Parents and educators tout that the more we know, the happier we will be — but it might not be true.
Education has been said to improve our health and our life span. College or graduate degrees have been shown to improve the quality of the lives of those fortunate enough to have attained a degree. But a new study published in the British Journal of Psychiatry found that education may not necessarily lead to greater happiness.
Authors of the study from Warwick Medical School found that all educational accomplishment is associated with mental well-being, being happy, and contentment, according to Lecia Bushak, writing for Medical Daily.
In the past, low levels of educational achievement had been linked to mental illness, so researchers wanted to know if the opposite would be true – would high levels of educational achievement lead to improved mental health? This, they found, was not always true.
“These findings are quite controversial because we expected to find the socioeconomic factors that are associated with mental illness would also be correlated with mental well-being,” Professor Sarah Stewart-Brown, an author of the study, said in the press release. “So if low educational attainment was strongly associated with mental illness, high educational attainment was strongly associated with mental illness, high educational attainment would be strongly connected to mental well-being. But that is not the case.
Research before this study seemed to point out that a better education would lead to higher salaries, finer homes and safer neighborhoods, as well as plenty of free time to take part in activities that lead to a healthy lifestyle. In 1980, a paper published by the National Bureau of Economic Research found that 25-year-old participants with some college education had an expectation of living an average of 54.4 more years, compared to 25-year-old participants who had only high school diplomas who had a life expectation of 51.6 more years. This could be because educated people have more money with which to acquire medical treatment and, possibly, educated people are capable of making more informed decisions about taking care of themselves.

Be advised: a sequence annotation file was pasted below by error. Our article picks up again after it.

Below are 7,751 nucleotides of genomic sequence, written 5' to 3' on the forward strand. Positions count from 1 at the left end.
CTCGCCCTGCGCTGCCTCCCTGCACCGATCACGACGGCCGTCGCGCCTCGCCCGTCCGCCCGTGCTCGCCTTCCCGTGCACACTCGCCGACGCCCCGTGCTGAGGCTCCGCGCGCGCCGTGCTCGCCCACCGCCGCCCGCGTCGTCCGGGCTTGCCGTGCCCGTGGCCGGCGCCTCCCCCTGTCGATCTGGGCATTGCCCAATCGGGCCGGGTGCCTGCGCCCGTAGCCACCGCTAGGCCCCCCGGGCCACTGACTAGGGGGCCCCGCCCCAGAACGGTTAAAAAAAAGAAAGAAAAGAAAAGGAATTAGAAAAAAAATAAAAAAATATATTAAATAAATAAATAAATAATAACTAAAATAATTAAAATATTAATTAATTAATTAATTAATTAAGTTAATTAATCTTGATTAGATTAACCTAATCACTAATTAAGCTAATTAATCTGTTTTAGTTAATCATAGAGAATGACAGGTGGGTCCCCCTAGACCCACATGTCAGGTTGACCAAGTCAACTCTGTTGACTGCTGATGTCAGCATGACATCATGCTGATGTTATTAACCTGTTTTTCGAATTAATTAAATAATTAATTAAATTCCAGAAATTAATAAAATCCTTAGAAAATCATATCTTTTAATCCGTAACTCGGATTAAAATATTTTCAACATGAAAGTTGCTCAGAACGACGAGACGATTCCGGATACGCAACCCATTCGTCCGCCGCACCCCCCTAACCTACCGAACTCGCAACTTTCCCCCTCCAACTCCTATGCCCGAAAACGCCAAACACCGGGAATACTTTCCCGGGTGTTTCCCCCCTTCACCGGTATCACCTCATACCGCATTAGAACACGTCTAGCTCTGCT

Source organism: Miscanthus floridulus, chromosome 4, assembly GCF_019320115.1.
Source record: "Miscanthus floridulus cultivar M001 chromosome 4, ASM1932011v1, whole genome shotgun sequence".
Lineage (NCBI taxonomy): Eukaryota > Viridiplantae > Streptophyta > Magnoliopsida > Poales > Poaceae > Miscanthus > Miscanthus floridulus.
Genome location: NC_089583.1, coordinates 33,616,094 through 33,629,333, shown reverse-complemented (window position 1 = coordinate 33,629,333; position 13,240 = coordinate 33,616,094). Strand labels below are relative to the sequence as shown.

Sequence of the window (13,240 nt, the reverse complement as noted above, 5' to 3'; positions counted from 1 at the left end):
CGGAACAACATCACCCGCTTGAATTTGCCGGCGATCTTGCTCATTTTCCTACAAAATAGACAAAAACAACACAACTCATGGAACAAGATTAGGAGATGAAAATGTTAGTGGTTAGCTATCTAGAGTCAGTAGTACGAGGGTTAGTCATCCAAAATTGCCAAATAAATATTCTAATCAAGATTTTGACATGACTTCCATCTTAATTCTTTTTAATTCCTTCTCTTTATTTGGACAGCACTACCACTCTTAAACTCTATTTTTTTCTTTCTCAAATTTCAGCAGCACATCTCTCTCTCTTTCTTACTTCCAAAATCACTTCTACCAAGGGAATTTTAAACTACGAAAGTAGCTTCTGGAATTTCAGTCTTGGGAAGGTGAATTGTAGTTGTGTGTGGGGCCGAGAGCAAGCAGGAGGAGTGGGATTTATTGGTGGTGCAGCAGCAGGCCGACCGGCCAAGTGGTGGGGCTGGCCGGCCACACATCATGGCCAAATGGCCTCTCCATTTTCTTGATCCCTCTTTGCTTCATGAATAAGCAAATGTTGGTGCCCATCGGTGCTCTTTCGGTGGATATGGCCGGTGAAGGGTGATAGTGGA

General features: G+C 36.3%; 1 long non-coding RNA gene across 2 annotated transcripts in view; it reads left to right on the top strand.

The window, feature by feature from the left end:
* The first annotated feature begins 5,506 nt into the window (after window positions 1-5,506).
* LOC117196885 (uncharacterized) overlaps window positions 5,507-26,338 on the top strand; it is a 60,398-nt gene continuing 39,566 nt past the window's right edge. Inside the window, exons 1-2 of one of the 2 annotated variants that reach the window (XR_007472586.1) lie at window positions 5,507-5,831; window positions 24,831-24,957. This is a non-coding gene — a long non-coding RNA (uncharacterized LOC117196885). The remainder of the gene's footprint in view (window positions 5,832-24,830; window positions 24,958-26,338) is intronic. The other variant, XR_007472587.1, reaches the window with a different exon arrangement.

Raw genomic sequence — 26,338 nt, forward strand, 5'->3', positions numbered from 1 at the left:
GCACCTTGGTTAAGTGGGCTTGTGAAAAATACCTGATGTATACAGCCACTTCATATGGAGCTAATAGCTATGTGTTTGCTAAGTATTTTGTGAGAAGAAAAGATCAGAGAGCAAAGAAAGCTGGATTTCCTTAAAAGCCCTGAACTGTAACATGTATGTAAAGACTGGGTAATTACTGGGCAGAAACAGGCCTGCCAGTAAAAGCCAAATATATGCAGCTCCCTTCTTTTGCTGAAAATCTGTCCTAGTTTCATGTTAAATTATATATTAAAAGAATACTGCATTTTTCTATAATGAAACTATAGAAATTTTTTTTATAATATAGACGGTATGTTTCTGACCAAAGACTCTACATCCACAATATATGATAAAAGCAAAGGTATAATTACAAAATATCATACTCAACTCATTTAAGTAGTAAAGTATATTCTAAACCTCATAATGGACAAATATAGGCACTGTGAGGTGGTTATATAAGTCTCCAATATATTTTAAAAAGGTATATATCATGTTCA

In other studies, it has been shown that higher education can result in improved mental health in later life. Not only can education boost cognitive function, but it can make it easier for a person to pursue things they enjoy doing and find a mental flow, unlike those who find themselves in dead-end jobs with long hours and little pay. This new study announces that this is not always the case, and anyone can achieve mental well-being in spite of educational background, income, or job.
When conducting the study, researchers took into account factors such as financial status and mental well-being, which can be, but is not always, linked to mental illness. Participants numbered 17,030 and the data was from the Health Survey for England from 2010 and 2011. The findings indicated that individuals with a stronger sense of psychological well-being were much more likely to be happy and contented. When this was measured and compared to the standard of peoples’ educations, there was no clear connection to a person’s mental health, reports NetDoctor. The study’s author Professor Sarah Stewart-Brown said:
“These findings are quite controversial because we expected to find the socioeconomic factors that are associated with mental illness would also be correlated with mental well-being. So if low educational attainment was strongly associated with mental illness, high educational attainment would be strongly connected to mental well-being. But that is not the case.”
She continued by stating that the study’s findings may change the planning of mental health programs, since considering the education level of patients may not be necessary.
According to Anna Hodgekiss of the Daily Mail, the new finding that education levels do not necessarily improve mental well-being might be attributed to the fact that people do not need to have extensive education to have a good work ethic, and if a person lives in an ethnic community there is often a good support structure.
In particular, African, African-Caribbean, Indian, and Pakistani communities showed substantially increased odds of mental well-being, says The Tribune of India.